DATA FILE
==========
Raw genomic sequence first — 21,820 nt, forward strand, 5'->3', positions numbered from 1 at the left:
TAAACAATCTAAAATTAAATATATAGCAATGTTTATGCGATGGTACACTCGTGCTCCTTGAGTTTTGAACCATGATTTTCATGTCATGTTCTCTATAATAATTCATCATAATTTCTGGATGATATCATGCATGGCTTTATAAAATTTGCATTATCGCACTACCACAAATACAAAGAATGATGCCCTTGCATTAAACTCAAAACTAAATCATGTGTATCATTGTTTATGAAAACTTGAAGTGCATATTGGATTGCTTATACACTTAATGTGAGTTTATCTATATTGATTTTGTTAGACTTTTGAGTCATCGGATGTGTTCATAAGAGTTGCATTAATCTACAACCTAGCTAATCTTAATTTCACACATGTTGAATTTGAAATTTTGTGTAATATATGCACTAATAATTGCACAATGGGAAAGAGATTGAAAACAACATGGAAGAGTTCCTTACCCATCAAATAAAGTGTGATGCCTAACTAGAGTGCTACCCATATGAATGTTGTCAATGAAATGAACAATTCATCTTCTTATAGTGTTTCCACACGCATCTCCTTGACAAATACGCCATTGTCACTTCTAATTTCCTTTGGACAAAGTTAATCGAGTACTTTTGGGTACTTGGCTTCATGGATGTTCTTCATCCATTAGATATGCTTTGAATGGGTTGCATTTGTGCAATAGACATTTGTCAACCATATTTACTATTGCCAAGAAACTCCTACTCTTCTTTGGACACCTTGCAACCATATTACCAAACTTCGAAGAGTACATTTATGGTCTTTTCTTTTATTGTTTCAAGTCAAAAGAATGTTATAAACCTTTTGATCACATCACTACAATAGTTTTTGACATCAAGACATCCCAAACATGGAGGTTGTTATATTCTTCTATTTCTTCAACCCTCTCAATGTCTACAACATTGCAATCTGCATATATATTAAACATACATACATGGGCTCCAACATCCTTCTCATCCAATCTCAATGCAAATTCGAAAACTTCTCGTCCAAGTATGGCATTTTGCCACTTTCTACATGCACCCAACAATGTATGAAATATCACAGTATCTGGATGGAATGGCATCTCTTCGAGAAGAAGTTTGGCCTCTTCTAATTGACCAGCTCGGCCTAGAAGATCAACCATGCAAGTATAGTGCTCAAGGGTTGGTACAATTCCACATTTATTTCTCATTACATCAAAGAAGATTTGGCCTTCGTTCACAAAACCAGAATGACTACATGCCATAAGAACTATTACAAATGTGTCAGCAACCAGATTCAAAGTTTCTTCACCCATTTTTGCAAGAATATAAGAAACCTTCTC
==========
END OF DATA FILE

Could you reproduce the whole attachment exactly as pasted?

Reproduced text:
Raw genomic sequence first — 21,820 nt, forward strand, 5'->3', positions numbered from 1 at the left:
TAAACAATCTAAAATTAAATATATAGCAATGTTTATGCGATGGTACACTCGTGCTCCTTGAGTTTTGAACCATGATTTTCATGTCATGTTCTCTATAATAATTCATCATAATTTCTGGATGATATCATGCATGGCTTTATAAAATTTGCATTATCGCACTACCACAAATACAAAGAATGATGCCCTTGCATTAAACTCAAAACTAAATCATGTGTATCATTGTTTATGAAAACTTGAAGTGCATATTGGATTGCTTATACACTTAATGTGAGTTTATCTATATTGATTTTGTTAGACTTTTGAGTCATCGGATGTGTTCATAAGAGTTGCATTAATCTACAACCTAGCTAATCTTAATTTCACACATGTTGAATTTGAAATTTTGTGTAATATATGCACTAATAATTGCACAATGGGAAAGAGATTGAAAACAACATGGAAGAGTTCCTTACCCATCAAATAAAGTGTGATGCCTAACTAGAGTGCTACCCATATGAATGTTGTCAATGAAATGAACAATTCATCTTCTTATAGTGTTTCCACACGCATCTCCTTGACAAATACGCCATTGTCACTTCTAATTTCCTTTGGACAAAGTTAATCGAGTACTTTTGGGTACTTGGCTTCATGGATGTTCTTCATCCATTAGATATGCTTTGAATGGGTTGCATTTGTGCAATAGACATTTGTCAACCATATTTACTATTGCCAAGAAACTCCTACTCTTCTTTGGACACCTTGCAACCATATTACCAAACTTCGAAGAGTACATTTATGGTCTTTTCTTTTATTGTTTCAAGTCAAAAGAATGTTATAAACCTTTTGATCACATCACTACAATAGTTTTTGACATCAAGACATCCCAAACATGGAGGTTGTTATATTCTTCTATTTCTTCAACCCTCTCAATGTCTACAACATTGCAATCTGCATATATATTAAACATACATACATGGGCTCCAACATCCTTCTCATCCAATCTCAATGCAAATTCGAAAACTTCTCGTCCAAGTATGGCATTTTGCCACTTTCTACATGCACCCAACAATGTATGAAATATCACAGTATCTGGATGGAATGGCATCTCTTCGAGAAGAAGTTTGGCCTCTTCTAATTGACCAGCTCGGCCTAGAAGATCAACCATGCAAGTATAGTGCTCAAGGGTTGGTACAATTCCACATTTATTTCTCATTACATCAAAGAAGATTTGGCCTTCGTTCACAAAACCAGAATGACTACATGCCATAAGAACTATTACAAATGTGTCAGCAACCAGATTCAAAGTTTCTTCACCCATTTTTGCAAGAATATAAGAAACCTTCTC